Family portraits are an important part of our heritage. They preserve history. They record family growth. They document changing styles (some good, some not-so-good!). More than that, however, portraits seem to call to us and will garner our attention almost immediately when we enter a room. These, among many other reasons, are why family portraits continue to be so popular. It’s also why portraiture is one of the most popular areas of study at photography schools.
While almost all get looked at, only a few spark the phrase, “That’s a good picture!” Why is it that since most photographers go through photography school, only some family portraits gain compliments while others seem ordinary? The posing strategies and selections of photographers play a big role. Photographers tend to get into ruts taking the same styles of portraits over and over. When you feel this happening to you, it’s time to shake things up with new ideas about posing families.
Natural Sittings (and Settings) Are Popular
First and foremost, keep things light. The days of stiff family portraits where everybody is in exactly the same pose are over! Today, more natural-looking poses (even “formal” portraits) are what give that noteworthy appearance.
Let the family members be themselves. Keep your eye behind the lens, always looking for an opportune shot as family members interact with each other. You’ll also want to encourage natural laughter and smiles rather than forced “cheese” smiles.
Creative Family Poses
Get creative! Use your imagination and a host of props or natural settings to capture moments that are truly unique. For young families, consider placing baby in a bassinet with siblings and parents looking at baby, not at the camera. Perhaps toddlers could play at the edges of brooks or streams with mom and dad.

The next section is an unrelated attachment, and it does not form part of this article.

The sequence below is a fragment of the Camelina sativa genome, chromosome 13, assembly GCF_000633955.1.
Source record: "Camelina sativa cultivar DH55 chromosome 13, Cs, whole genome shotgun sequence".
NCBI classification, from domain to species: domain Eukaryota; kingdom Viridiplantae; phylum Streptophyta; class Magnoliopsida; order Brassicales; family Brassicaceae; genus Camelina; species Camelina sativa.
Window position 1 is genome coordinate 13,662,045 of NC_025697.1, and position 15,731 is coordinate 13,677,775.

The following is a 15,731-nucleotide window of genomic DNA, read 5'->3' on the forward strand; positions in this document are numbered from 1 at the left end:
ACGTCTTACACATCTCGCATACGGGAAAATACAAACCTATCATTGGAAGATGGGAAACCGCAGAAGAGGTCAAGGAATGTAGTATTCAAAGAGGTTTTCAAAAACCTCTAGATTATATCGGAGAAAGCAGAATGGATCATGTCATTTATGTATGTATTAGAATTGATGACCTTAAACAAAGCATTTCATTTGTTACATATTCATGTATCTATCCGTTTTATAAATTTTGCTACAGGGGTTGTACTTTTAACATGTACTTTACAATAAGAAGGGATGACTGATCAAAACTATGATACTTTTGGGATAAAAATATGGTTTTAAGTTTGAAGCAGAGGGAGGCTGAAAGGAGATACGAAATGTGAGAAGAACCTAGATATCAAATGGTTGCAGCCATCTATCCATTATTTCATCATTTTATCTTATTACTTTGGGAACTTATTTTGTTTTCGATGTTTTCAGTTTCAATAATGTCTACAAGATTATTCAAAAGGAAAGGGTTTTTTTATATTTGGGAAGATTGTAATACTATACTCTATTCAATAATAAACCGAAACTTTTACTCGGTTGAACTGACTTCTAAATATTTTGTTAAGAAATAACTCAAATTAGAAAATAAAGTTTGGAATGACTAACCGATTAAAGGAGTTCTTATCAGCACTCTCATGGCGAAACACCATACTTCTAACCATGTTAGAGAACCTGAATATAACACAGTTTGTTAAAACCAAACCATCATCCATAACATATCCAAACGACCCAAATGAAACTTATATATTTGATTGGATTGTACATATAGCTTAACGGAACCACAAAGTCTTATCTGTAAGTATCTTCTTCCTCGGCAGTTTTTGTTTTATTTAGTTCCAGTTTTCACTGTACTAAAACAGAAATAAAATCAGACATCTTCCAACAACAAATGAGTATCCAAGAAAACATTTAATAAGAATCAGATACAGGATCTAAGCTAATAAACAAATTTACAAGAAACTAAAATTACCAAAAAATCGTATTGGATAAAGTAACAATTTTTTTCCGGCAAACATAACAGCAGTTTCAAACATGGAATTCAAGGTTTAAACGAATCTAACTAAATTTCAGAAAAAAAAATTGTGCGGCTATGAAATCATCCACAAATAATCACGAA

Other memorable (not to mention adorable) shots could include toddlers chasing bubbles or butterflies and toddlers playing with puppies, bunnies or other small (but tame) pets.
For families with older children, head outside! Fabulous portraits can be created with the family standing behind a fence (smaller kids sitting on the fence). Try a portrait of all silhouettes or of the family gathered on the front porch sipping lemonade. Families can even lounge at the edges of ponds or brooks for creative shots.
While there’s a place to use your tripod, it may not be during a family portrait shoot. If you feel your posing is getting stale, toss the tripod and try alternate angles. Shoot from above or to the side or experiment with lighting. If the family isn’t sure of exactly what they want, offer to take a variety of portraits and let them choose the style they like best once they see the results.
When you break down the barriers that squelch your creativity, you free yourself to produce your best work yet. You’ll enjoy the sessions more, and your clients will be thrilled with the results!
About the Author
Carla White manages public relations for Brooks Institute of Photography, a photography schoolin California for those who aspire to become professional photographers, graphic designers or filmmakers. Courses are taught by dedicated professionals who believe in the philosophy of “learning by doing.”
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